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You can't blame the folks at "The Daily Show" for wanting to do a spoof on the idea of charging people money to look at the Berkeley Pit in Butte --- until you actually look at the thing. Sure, it's a gigantic hole full of highly toxic water, but it is also an awe-inspiring, thought-provoking window on what the human race is capable of, for good and bad.

During my brief time in Butte, when out-of-town friends came to visit I never let them escape without taking a gander at the Pit. In fact, I'd also insist on taking them way up the Hill, beyond Walkerville, to what I think was a giant settling pond associated with the mining operations. It was a place of intensely weird beauty, a vast lake of oily water and viscous sludge, surrounded by withered trees. With mountains rising up beyond it, it was kind of like an anti-oasis, a place of such awful sterility that you couldn't take your eyes off it.

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The same quality used to attract me to the endless series of settling ponds outside of Anaconda. These ponds, recipients of God knows what toxic effluents from the Anaconda smelter, were separated by earthern dikes whose tops were wide enough to drive over. I'm reasonably sure I was trespassing, but no one ever stopped me on my excursions over the miles and miles of dikes. The pools of water were of many different colors, but all of them looked powerfully dangerous. That whole area looked rather like the approaches to Mordor. I used to imagine my Volkswagen bug tumbling off a dike into one of the ponds and dissolving within minutes, my disappearance a mystery forever.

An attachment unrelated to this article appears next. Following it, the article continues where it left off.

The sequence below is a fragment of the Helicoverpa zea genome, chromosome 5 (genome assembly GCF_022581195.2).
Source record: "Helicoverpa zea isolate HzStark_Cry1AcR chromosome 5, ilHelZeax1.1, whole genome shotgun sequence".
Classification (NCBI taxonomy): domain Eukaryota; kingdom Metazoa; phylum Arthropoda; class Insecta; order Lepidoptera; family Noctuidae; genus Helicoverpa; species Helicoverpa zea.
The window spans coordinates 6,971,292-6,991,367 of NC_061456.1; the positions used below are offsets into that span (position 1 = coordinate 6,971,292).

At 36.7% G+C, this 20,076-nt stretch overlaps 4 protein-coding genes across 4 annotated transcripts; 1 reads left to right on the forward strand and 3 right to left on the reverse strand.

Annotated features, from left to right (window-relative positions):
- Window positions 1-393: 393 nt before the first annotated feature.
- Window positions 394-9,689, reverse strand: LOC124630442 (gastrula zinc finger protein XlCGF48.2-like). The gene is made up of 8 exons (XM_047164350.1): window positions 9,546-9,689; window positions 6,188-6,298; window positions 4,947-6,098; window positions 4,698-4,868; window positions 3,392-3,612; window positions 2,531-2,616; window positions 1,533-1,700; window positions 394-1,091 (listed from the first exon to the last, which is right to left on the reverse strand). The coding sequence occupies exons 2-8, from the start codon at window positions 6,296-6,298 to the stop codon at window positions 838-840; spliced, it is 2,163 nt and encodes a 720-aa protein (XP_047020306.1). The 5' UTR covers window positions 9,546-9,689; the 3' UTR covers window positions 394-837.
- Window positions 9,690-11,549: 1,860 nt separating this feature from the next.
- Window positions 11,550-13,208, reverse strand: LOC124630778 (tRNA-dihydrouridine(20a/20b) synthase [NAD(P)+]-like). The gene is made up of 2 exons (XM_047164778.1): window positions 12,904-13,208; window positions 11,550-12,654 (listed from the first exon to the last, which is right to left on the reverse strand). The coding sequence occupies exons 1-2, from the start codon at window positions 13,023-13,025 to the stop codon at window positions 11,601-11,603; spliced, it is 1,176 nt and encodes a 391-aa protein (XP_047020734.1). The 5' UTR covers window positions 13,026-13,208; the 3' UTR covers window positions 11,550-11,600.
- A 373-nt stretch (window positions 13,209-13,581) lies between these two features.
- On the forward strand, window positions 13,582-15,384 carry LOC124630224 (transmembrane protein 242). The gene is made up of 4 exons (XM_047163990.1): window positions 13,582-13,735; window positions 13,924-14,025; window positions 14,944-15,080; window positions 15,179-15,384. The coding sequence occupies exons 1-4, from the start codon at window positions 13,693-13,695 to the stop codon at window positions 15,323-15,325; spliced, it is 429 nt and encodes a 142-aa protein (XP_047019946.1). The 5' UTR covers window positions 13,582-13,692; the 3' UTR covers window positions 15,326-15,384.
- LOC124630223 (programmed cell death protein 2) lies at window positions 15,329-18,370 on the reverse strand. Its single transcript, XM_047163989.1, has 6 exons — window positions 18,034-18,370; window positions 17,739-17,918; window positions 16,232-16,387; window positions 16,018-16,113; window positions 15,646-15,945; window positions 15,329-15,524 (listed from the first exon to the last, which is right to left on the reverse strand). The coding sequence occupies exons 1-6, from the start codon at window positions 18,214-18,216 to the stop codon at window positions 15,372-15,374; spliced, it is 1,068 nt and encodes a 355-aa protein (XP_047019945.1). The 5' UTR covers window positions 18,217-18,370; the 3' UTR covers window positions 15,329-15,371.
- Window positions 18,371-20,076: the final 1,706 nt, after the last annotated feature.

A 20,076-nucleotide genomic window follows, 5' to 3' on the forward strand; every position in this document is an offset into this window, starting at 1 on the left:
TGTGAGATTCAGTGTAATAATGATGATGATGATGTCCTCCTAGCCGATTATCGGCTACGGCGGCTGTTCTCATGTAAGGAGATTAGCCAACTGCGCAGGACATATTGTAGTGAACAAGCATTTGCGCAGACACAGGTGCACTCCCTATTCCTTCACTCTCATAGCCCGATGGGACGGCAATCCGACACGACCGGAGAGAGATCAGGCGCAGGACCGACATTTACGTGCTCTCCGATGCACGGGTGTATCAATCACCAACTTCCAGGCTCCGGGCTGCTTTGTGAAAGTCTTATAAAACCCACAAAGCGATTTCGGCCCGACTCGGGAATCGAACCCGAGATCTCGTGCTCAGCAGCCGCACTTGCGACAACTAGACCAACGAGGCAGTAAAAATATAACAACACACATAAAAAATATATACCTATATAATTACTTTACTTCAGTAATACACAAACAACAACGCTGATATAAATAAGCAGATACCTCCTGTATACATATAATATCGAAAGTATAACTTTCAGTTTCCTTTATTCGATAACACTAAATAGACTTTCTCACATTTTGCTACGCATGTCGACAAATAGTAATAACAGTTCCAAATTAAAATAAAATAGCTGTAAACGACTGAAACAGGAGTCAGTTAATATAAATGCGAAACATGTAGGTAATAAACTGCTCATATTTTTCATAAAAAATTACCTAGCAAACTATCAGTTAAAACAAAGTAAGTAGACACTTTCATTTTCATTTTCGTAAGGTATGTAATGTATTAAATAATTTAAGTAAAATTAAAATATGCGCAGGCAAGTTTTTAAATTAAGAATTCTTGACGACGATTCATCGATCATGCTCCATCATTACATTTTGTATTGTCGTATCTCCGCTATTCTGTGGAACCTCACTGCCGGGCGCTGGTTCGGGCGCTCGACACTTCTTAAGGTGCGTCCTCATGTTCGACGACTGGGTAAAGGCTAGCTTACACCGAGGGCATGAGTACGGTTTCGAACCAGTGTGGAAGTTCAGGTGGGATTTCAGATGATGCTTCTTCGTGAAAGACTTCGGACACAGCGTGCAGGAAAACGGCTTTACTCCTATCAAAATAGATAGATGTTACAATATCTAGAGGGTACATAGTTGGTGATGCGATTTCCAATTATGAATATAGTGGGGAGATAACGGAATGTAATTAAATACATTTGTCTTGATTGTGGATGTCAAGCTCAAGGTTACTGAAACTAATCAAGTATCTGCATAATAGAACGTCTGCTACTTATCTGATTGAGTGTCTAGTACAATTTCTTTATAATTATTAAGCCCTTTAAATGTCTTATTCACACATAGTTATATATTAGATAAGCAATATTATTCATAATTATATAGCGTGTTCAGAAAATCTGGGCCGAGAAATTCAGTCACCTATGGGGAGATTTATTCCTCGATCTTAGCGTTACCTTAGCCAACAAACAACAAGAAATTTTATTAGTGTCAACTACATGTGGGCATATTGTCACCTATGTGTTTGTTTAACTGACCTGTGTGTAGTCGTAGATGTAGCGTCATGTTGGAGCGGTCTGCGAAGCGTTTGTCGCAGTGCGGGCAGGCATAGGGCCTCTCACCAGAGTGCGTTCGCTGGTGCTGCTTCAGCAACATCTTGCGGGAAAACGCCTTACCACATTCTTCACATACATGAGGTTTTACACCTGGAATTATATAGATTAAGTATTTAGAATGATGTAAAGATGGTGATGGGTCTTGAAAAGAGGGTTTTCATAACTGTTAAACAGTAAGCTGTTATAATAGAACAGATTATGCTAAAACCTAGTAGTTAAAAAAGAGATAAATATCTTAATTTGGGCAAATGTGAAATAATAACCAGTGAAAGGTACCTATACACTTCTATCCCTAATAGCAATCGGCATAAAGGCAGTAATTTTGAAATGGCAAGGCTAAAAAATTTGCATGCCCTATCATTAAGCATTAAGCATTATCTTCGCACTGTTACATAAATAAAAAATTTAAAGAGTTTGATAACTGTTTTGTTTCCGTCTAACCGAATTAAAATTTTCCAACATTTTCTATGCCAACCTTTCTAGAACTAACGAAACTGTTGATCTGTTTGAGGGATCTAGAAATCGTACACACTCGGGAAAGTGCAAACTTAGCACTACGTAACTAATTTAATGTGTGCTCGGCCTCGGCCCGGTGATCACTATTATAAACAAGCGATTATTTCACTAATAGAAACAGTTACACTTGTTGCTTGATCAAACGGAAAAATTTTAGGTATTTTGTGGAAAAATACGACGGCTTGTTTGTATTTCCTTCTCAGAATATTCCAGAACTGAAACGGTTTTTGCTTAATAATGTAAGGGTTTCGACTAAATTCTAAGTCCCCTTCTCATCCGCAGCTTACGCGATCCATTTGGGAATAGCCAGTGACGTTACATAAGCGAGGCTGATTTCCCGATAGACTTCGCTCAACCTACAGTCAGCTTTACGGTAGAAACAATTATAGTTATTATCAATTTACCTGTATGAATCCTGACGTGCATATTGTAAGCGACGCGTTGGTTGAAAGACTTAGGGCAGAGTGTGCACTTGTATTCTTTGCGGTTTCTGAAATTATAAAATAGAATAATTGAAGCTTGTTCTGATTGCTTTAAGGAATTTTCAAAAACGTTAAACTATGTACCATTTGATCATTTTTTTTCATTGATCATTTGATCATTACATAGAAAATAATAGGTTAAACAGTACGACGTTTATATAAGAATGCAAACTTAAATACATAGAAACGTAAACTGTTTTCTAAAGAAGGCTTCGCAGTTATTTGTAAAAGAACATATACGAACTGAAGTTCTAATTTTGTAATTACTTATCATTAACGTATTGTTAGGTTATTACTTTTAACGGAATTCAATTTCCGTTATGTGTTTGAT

What I'm leading up to is this: Rather than fearing what jokes Jon Stewart will launch at Butte's expense, the Butte Chamber of Commerce should offer a "Toxic Tour" of the Butte-Anaconda complex, taking in the attractions described above as well as the dozens more available in the area. I'm thinking of the 250-million-ton slag heap near the old smelter (its size was estimated for me once by a manager at the smelter), the old flumes above the Anaconda golf course, the winding walls of solidified slag at the bottom on Montana Street in Butte, and the dozens of old mine pits that dot the Hill. I'd pay at least ten bucks for that tour.

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